I understand that people have lives of their own that are full and often stressful. And I’d be the first person to say that we too need to try to put ourselves in the shoes of our loved ones, to understand that they have jobs, bills, health challenges, etc. with which they must deal daily. Several times, I’ve caught myself on the phone with Pam, for instance, so caught up in using the limited time we have to cover what we need to accomplish for the blog and our other activities that I don’t take the time to ask or to hear what is going on in her own life. One of the most poignant things I’ve realized during my time in prison is that we have all day to think about a few things and have an unlimited amount of time to dwell on them, while life is speeding by for you “in the world,” where you have multiple demands on your time.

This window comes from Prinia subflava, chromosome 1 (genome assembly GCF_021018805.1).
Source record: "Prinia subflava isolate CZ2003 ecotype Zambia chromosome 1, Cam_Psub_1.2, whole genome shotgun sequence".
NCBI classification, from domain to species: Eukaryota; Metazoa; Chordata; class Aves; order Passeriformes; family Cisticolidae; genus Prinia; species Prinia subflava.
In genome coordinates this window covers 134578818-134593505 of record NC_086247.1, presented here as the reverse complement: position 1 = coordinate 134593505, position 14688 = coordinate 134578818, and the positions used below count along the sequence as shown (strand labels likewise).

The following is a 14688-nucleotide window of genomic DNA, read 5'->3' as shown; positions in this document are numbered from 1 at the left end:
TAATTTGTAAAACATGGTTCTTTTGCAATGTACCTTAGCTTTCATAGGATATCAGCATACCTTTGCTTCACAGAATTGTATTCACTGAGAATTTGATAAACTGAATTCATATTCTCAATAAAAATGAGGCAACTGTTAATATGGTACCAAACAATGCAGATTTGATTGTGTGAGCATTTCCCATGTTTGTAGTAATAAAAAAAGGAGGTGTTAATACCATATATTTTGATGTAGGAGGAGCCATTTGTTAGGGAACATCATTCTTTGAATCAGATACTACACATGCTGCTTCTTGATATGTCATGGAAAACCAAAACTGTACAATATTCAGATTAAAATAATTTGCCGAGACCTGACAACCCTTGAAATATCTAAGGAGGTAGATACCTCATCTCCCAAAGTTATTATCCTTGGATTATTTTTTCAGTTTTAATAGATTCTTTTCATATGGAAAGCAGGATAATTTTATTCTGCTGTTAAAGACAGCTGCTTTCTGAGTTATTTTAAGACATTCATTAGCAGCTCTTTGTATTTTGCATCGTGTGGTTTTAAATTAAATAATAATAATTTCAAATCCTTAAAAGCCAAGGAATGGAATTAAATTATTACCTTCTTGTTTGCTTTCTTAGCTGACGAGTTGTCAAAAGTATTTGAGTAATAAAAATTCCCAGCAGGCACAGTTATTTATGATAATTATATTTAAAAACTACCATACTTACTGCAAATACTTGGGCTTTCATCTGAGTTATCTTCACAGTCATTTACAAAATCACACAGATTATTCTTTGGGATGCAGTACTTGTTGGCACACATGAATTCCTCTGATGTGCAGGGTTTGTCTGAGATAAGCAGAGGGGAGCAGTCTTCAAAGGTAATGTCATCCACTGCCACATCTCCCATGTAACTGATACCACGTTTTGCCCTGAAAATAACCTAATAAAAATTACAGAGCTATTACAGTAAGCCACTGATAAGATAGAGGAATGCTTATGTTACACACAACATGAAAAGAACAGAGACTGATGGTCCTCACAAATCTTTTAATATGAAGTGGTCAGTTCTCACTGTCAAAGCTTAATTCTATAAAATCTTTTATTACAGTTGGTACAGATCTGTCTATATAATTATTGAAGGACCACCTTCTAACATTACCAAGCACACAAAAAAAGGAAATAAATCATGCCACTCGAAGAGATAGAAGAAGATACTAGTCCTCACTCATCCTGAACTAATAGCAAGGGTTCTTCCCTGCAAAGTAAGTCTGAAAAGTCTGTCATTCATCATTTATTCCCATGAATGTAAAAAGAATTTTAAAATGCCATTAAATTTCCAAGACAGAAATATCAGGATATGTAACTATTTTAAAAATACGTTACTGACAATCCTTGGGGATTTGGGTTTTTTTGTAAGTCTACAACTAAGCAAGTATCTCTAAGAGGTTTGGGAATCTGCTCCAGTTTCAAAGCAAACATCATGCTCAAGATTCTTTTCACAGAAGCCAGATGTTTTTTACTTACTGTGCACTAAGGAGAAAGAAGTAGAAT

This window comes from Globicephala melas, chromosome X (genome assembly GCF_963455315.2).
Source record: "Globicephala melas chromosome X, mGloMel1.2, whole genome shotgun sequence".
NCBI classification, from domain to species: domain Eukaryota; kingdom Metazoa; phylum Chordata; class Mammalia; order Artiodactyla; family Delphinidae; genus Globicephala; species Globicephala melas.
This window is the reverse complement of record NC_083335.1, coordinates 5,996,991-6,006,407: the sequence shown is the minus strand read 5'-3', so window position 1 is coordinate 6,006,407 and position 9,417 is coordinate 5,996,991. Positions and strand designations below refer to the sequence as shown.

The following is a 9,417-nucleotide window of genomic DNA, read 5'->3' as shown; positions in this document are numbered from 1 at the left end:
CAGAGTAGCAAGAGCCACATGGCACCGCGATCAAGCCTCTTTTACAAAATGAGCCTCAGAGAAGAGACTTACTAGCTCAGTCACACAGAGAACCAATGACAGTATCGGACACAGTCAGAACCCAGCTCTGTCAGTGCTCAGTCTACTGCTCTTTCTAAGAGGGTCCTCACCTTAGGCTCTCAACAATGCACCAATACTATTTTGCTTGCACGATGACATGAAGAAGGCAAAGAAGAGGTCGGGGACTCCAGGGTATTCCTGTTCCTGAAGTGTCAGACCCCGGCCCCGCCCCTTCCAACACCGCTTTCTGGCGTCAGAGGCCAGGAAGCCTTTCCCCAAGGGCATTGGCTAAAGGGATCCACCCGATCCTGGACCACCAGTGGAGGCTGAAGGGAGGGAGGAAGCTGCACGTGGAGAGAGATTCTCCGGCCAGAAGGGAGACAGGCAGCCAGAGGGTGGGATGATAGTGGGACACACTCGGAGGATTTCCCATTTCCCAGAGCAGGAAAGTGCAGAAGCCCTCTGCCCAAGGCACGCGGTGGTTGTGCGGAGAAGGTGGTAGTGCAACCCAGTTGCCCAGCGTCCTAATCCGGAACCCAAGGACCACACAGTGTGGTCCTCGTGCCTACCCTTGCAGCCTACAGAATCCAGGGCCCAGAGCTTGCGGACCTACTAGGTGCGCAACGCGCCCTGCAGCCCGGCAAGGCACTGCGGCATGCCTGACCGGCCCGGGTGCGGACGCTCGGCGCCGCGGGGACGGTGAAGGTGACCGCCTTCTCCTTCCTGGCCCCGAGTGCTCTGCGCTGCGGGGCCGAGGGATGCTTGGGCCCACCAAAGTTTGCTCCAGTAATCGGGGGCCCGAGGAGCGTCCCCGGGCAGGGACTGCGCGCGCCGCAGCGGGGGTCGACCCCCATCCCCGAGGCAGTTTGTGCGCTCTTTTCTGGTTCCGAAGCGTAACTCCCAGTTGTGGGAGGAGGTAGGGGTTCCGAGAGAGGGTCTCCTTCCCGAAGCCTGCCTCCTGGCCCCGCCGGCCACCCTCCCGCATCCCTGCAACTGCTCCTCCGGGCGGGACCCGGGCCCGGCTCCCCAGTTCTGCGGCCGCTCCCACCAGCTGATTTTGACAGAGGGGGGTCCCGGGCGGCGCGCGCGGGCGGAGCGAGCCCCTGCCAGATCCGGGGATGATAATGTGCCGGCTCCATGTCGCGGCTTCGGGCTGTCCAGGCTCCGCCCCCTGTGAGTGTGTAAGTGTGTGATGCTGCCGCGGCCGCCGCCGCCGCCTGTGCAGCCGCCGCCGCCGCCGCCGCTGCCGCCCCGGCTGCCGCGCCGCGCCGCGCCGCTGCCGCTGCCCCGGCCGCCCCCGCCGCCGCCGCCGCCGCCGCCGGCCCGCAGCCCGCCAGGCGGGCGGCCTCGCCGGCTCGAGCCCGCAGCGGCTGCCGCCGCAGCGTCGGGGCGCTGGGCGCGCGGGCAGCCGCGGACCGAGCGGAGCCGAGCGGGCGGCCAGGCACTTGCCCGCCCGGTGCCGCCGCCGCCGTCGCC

For example, we think writing a letter and taking some pictures only takes a few minutes, so we wonder why you can’t send more. That makes us question the sincerity of “people in the streets.” But my mother has helped me realize that there are many reasons why finding the time isn’t as simple as I think. “I look at a computer all day at work; I don’t want to do that some more in my free time,” she tells me. She just wants to wind down and relax. This lack of understanding of each other’s world creates a divide.